‘Kingsman: The Golden Circle’ review: Everything a sequel needs, plus a superb woman villain

Director Matthew Vaughn more than does justice to the Kingsman franchise through new characters and a Spaghetti Western setting.
‘Kingsman: The Golden Circle’ review: Everything a sequel needs, plus a superb woman villain
‘Kingsman: The Golden Circle’ review: Everything a sequel needs, plus a superb woman villain
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Before watching Kingsman: The Golden Circle, it pays to be prepared for star power like no other. And yet Halle Berry, Julianne Moore, Channing Tatum, Pedro Pascal (of Game of Thrones and Narcos fame), Elton John (playing himself!) and Jeff Bridges are merely the supporting cast of the film.

Make no mistake: the second instalment of Kingsman is still all Eggsy (played by Taron Egerton) and Harry Hart (the indomitable Colin Firth) taking names and kicking ass in suits, and doing it in only the most English way possible — the accent included.

A major challenge that most sequels face — even those of successful franchises — is the need to ensure its audience remains captive to the narrative. With individual story arcs and character development more or less accounted for in the first film of a franchise, every sequel faces the all-too-familiar “I thought the first film was better,” from a sizeable chunk of its audience.

It is precisely here that Kingsman: The Golden Circle outdoes itself. The Matthew Vaughn film wastes no time in introducing us to bad-girl super-villain Poppy — Julianne Moore pulls off ‘crazy evil’ with minimal effort —who runs a drug cartel called The Golden Circle, from her hilly abode. A Wannabe Pablo Escobar, she calls the shots and is brutally unforgiving to anyone who crosses paths with her, executing justice with a deranged smile.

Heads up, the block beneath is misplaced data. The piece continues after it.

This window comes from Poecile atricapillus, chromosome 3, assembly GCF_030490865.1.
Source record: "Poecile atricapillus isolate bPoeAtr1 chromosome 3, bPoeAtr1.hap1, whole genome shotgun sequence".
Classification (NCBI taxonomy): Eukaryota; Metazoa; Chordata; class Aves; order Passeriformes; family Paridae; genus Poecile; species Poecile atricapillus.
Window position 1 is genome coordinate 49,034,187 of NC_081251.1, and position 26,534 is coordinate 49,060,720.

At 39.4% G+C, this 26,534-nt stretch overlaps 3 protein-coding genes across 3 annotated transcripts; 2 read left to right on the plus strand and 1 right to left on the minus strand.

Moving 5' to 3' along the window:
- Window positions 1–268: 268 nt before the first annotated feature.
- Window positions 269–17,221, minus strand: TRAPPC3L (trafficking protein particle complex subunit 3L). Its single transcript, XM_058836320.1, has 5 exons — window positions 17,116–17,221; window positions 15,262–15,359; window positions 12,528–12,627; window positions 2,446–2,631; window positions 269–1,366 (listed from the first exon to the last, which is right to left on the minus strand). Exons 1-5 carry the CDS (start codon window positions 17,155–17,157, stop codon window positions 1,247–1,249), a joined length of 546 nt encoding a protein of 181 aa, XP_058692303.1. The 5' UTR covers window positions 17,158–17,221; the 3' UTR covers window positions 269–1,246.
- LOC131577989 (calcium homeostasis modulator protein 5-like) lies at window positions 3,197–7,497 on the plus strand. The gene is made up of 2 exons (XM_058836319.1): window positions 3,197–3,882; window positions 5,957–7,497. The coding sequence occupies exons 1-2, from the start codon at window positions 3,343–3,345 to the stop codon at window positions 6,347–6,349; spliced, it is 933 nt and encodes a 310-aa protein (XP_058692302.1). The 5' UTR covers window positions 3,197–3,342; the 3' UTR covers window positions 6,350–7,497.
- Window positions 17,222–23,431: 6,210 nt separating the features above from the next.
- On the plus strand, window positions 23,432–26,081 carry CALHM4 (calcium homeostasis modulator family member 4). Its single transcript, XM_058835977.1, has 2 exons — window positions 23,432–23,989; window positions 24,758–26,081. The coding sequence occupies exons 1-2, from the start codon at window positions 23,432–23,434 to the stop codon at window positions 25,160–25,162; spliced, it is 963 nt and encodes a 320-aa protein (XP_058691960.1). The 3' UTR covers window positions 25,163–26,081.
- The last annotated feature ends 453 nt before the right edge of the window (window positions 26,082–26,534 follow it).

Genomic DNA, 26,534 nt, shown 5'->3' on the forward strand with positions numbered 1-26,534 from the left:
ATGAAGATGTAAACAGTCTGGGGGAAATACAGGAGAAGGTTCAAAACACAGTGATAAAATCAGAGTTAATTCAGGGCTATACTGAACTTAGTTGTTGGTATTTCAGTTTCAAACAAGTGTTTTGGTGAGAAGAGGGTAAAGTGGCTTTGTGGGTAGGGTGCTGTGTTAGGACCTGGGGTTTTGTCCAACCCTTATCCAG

Poppy’s sidekick is failed Kingsman candidate Charlie Hesketh (Edward Holcroft) who has personal scores to settle with Eggsy. When the entire Kingsman network is nearly wiped out within the first few minutes of the film, Eggsy and Merlin (Mark Strong) set out on a quest to avenge the attacks.

That’s when the film shifts to Kentucky where we’re introduced to The Statesman, which we’re told is the American cousin of the London-based private intelligence agency. Teaming up with Statesman agent Whiskey (Pedro Pascal), Eggsy and Hart then begin plotting the downfall of Poppy and her cartel.

Through the narrative, Kingsman: The Golden Circle more than manages to keep the audience glued to the seat. From plot-twists and story arcs with a hint of suspense, to bursts of dark humour, the film strikes you as one that isn’t merely aiming to live up to the success of the first instalment. And while there are the ubiquitous suits, guns and gadgets that both Egerton and Firth pull off so very well, the characters played by Pascal, Tatum and Bridges, with an American setting to boot, bring a Spaghetti-Western feel to what is seen as a very British film franchise.

Elton John tickles ribs in a hilarious yet caricaturised avatar, even as the film attempts to satirize the office of the US President and nearly succeeds at it. Its action sequences go one-up over most other films in the genre, and the soundtrack keeps you wanting more country music. While it’s tantalisingly tempting to credit Moore with having stolen the show in her super-villain avatar, the film does justice to its entire star cast, with the exception of Channing Tatum.

Pedro Pascal, though, deserves credit for delivering a stand-out performance as a crime-fighting cowboy with a laser lasso. Incidentally, Pascal’s character, Whiskey, also does well to complement the Eggsy-Hart duo that pretty much stole the show in the first film.

As action-comedies go, the film holds its own in being an above-average entertainer. There is shock, laughter, action, a hint of gore and a surface-level moral discourse as the plot chugs along.

Watch Kingsman: The Golden Circle for the usual suspects — humour, action and a great cast. Also watch it for Julianne Moore showing us why she’s one of the greats. And for Pedro Pascal giving us reason to believe that he intends to move beyond his TV roles. Most importantly, watch it simply because as far as entertainers go, the film seldom disappoints.

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